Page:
The first house that I remember living in was a cozy ranch with a big back yard on a block lined with other modest one-story homes. Except for the two-story colonial where Annalise lived. Annalise was older (well, big enough to go to school all day) and she had a fairy tale-like older girl’s room with an enviable doll collection and a giant doll house.
I still can’t distinguish if the following memory was fantasy or a true event, but I recall sneaking into that house one afternoon. Her mother was preoccupied on the phone, and I scampered up the stairs (such a luxury!) just to steal a glimpse of all the wonderful grown-up-girl things lining the shelves in Annalise’s room. Her mother called up and I hid under the bed (chest heaving) until she found little trespassing me. I’ve always been fascinated with the interior life of a home.
I still am. I love taking an evening stroll to soak up the vignettes playing out in brightly-lit living rooms or bedrooms. I can’t pass up a good period room in a museum (don’t try to rush me through the Colleen Moore Fairy Castle), and I’m a sucker for a house tour.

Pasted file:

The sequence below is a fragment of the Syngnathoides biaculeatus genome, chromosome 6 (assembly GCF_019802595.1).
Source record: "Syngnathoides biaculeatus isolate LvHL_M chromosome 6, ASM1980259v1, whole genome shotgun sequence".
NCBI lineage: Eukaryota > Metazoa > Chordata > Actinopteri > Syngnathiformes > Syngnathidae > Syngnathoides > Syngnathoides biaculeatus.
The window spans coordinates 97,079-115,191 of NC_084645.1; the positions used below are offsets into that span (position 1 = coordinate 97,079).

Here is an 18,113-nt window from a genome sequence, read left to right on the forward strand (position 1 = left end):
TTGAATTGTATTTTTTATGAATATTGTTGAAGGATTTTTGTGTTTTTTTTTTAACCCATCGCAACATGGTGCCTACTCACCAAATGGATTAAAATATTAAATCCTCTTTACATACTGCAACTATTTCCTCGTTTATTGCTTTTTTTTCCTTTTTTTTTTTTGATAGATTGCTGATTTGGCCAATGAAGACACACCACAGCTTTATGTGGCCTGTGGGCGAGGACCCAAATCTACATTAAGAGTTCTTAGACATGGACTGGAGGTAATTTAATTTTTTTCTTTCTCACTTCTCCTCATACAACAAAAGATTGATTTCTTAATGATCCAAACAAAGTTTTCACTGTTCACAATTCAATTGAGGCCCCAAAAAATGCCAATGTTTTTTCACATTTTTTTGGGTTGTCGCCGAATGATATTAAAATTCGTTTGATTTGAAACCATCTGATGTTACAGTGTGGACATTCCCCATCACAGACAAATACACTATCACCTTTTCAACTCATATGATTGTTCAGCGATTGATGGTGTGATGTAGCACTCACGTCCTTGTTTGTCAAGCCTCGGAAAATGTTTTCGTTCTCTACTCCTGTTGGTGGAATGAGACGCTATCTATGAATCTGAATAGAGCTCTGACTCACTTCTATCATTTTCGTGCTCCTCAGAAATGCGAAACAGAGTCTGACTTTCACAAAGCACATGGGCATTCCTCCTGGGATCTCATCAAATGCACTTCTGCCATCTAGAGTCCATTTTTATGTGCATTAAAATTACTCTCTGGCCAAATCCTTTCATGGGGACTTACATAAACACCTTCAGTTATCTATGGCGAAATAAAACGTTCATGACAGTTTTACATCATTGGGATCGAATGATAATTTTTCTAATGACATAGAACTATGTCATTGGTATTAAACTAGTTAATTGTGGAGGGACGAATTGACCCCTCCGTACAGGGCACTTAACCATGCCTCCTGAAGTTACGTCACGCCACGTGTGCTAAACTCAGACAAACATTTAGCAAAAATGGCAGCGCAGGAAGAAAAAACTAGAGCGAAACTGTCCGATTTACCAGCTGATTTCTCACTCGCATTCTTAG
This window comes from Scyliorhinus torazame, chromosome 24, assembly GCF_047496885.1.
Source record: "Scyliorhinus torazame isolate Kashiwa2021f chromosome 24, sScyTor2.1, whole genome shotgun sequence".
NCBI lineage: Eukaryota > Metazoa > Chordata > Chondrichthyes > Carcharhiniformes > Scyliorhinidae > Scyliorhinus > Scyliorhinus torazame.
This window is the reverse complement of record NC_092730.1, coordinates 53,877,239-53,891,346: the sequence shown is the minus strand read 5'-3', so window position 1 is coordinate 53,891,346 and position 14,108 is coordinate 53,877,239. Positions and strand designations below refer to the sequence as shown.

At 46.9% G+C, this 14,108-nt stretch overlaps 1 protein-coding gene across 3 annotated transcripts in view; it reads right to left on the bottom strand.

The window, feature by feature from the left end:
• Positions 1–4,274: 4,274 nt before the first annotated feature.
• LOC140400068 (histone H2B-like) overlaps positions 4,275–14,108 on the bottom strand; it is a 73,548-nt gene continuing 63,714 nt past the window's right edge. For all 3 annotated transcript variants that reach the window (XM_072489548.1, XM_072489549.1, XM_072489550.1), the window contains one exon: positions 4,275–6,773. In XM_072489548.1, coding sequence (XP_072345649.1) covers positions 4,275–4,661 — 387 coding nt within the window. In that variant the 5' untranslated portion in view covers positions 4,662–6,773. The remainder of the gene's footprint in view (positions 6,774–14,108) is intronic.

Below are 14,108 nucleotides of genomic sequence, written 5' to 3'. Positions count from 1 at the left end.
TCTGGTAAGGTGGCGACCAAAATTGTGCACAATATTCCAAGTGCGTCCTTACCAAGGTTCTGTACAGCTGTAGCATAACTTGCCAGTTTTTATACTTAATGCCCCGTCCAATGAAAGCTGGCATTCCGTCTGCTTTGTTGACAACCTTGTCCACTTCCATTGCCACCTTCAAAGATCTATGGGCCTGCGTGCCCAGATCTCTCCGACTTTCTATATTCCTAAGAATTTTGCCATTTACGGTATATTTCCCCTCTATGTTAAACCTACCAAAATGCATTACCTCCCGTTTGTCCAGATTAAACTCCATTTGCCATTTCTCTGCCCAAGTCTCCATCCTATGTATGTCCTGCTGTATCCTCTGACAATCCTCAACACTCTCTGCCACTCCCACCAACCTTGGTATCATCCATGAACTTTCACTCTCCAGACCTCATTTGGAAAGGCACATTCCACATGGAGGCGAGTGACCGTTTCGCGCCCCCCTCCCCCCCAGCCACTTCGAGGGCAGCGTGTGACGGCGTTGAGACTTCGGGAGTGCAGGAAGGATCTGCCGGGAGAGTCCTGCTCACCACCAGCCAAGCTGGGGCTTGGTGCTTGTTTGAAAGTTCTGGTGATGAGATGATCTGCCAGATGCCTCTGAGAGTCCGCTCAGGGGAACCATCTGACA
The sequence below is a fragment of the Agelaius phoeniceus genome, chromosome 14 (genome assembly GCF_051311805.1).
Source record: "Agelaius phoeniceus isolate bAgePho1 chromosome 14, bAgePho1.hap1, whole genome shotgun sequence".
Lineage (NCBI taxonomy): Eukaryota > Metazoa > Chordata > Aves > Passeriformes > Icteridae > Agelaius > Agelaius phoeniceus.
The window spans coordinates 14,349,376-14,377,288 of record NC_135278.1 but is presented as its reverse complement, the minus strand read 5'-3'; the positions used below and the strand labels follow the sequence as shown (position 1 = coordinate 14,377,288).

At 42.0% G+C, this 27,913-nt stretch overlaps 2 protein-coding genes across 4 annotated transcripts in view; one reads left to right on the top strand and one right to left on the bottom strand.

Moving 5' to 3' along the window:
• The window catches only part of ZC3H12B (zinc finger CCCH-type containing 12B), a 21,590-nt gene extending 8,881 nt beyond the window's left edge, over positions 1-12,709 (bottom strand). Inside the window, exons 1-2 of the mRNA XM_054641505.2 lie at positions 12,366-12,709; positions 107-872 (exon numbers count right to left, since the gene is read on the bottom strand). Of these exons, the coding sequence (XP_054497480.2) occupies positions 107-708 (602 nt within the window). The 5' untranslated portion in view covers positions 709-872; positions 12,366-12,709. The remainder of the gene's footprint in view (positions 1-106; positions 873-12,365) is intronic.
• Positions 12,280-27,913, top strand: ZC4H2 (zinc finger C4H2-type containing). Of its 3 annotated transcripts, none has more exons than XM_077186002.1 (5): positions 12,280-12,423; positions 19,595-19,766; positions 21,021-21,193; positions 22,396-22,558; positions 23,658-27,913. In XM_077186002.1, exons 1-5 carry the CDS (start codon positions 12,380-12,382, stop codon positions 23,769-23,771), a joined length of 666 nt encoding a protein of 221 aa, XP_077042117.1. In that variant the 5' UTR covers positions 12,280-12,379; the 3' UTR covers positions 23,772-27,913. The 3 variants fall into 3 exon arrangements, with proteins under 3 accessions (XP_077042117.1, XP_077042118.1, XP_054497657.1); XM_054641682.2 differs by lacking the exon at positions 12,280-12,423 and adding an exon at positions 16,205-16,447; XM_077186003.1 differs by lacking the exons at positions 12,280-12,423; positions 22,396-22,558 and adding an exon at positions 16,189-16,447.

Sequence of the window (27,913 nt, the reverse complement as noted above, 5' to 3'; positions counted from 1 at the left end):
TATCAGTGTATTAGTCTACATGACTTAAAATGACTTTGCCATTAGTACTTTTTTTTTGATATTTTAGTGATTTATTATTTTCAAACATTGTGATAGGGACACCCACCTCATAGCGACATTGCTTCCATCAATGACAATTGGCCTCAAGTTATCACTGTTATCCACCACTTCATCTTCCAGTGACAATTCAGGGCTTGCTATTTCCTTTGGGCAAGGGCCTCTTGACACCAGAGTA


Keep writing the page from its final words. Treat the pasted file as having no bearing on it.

Frank Llyod Wright’s Fallingwater outside of Pittsburgh – the architecture, the casual ‘gift from a friend’ original artwork and custom furniture – make it well-worth the trip. There’s hardly enough time on the tour to cover all of the details, and it’s the sort of place where I would want to spend even just one night as a guest.
Super-modernist fans should flee from New York for the day via the Meto-North to wander the contemporary art and architecture campus (kingdom?) that is the Philip Johnson Glass House in New Canaan, Connecticut. Private writing hut, personal art gallery and one crystal-clear domicile. This New York Times story offers insight about the influential couple who lived there.
After years of restoration, Donald Judd’s home and studio in New York’s Soho neighborhood was opened to the public in 2013. Tours are intimate (six or so to a group) and leisurely paced, and you gain a true sense as to how Judd’s philosophy extended to every space – from the vibrant-feeling kitchen to the almost monastic bedroom (if not for the dazzling artwork found there). It’s a meditative space in what is now one of the cities most label-wagging commercial hubs. I wonder what Mr. Judd would make of the old neighborhood today…